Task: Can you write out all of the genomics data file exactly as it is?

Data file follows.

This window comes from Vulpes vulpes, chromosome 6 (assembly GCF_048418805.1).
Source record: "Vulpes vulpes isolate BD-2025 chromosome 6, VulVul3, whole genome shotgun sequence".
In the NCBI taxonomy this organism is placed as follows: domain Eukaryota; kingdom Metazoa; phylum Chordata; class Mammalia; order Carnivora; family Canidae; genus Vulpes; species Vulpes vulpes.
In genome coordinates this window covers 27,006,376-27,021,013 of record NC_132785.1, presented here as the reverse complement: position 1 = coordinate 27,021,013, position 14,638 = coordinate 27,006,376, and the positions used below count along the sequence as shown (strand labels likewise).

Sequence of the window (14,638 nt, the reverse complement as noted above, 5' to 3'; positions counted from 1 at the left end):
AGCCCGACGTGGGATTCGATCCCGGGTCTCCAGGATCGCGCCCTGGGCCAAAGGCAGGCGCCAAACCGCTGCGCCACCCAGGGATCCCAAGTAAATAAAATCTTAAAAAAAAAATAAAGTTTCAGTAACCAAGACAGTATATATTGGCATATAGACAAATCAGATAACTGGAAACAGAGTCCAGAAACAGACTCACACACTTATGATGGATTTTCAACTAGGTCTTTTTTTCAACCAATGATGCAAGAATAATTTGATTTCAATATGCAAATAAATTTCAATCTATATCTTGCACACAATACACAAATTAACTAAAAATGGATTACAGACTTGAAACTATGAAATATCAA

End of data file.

This window comes from Vulpes vulpes, chromosome 6 (assembly GCF_048418805.1).
Source record: "Vulpes vulpes isolate BD-2025 chromosome 6, VulVul3, whole genome shotgun sequence".
In the NCBI taxonomy this organism is placed as follows: domain Eukaryota; kingdom Metazoa; phylum Chordata; class Mammalia; order Carnivora; family Canidae; genus Vulpes; species Vulpes vulpes.
In genome coordinates this window covers 27,006,376-27,021,013 of record NC_132785.1, presented here as the reverse complement: position 1 = coordinate 27,021,013, position 14,638 = coordinate 27,006,376, and the positions used below count along the sequence as shown (strand labels likewise).

Sequence of the window (14,638 nt, the reverse complement as noted above, 5' to 3'; positions counted from 1 at the left end):
AGCCCGACGTGGGATTCGATCCCGGGTCTCCAGGATCGCGCCCTGGGCCAAAGGCAGGCGCCAAACCGCTGCGCCACCCAGGGATCCCAAGTAAATAAAATCTTAAAAAAAAAATAAAGTTTCAGTAACCAAGACAGTATATATTGGCATATAGACAAATCAGATAACTGGAAACAGAGTCCAGAAACAGACTCACACACTTATGATGGATTTTCAACTAGGTCTTTTTTTCAACCAATGATGCAAGAATAATTTGATTTCAATATGCAAATAAATTTCAATCTATATCTTGCACACAATACACAAATTAACTAAAAATGGATTACAGACTTGAAACTATGAAATATCAA